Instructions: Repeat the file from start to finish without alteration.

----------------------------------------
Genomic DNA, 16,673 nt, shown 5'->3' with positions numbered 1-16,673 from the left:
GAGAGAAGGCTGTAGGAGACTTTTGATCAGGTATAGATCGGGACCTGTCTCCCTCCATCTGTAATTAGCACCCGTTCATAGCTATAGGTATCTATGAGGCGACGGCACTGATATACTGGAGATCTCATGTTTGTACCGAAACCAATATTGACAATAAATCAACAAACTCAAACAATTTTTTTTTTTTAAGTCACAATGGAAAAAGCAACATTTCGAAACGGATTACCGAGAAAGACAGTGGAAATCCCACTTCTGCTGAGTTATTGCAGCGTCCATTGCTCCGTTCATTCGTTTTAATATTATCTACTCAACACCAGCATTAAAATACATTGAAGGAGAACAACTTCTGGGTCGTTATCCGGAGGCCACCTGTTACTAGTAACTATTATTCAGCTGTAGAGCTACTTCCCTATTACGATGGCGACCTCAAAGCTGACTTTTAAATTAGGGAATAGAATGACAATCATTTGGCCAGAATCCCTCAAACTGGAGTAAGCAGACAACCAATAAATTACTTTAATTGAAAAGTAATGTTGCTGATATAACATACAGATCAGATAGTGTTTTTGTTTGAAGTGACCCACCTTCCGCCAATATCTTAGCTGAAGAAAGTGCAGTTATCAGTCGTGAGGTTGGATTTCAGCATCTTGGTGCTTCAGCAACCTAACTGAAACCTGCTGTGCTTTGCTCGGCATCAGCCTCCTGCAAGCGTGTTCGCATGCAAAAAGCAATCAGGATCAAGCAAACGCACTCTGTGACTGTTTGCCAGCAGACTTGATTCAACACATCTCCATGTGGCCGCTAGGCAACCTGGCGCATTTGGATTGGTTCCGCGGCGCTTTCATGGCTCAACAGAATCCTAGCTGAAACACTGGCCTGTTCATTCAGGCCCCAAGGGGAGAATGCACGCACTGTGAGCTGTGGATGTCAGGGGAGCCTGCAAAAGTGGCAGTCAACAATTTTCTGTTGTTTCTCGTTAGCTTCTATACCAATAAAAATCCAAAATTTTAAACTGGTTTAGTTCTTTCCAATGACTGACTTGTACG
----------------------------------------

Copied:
Genomic DNA, 16,673 nt, shown 5'->3' with positions numbered 1-16,673 from the left:
GAGAGAAGGCTGTAGGAGACTTTTGATCAGGTATAGATCGGGACCTGTCTCCCTCCATCTGTAATTAGCACCCGTTCATAGCTATAGGTATCTATGAGGCGACGGCACTGATATACTGGAGATCTCATGTTTGTACCGAAACCAATATTGACAATAAATCAACAAACTCAAACAATTTTTTTTTTTTAAGTCACAATGGAAAAAGCAACATTTCGAAACGGATTACCGAGAAAGACAGTGGAAATCCCACTTCTGCTGAGTTATTGCAGCGTCCATTGCTCCGTTCATTCGTTTTAATATTATCTACTCAACACCAGCATTAAAATACATTGAAGGAGAACAACTTCTGGGTCGTTATCCGGAGGCCACCTGTTACTAGTAACTATTATTCAGCTGTAGAGCTACTTCCCTATTACGATGGCGACCTCAAAGCTGACTTTTAAATTAGGGAATAGAATGACAATCATTTGGCCAGAATCCCTCAAACTGGAGTAAGCAGACAACCAATAAATTACTTTAATTGAAAAGTAATGTTGCTGATATAACATACAGATCAGATAGTGTTTTTGTTTGAAGTGACCCACCTTCCGCCAATATCTTAGCTGAAGAAAGTGCAGTTATCAGTCGTGAGGTTGGATTTCAGCATCTTGGTGCTTCAGCAACCTAACTGAAACCTGCTGTGCTTTGCTCGGCATCAGCCTCCTGCAAGCGTGTTCGCATGCAAAAAGCAATCAGGATCAAGCAAACGCACTCTGTGACTGTTTGCCAGCAGACTTGATTCAACACATCTCCATGTGGCCGCTAGGCAACCTGGCGCATTTGGATTGGTTCCGCGGCGCTTTCATGGCTCAACAGAATCCTAGCTGAAACACTGGCCTGTTCATTCAGGCCCCAAGGGGAGAATGCACGCACTGTGAGCTGTGGATGTCAGGGGAGCCTGCAAAAGTGGCAGTCAACAATTTTCTGTTGTTTCTCGTTAGCTTCTATACCAATAAAAATCCAAAATTTTAAACTGGTTTAGTTCTTTCCAATGACTGACTTGTACG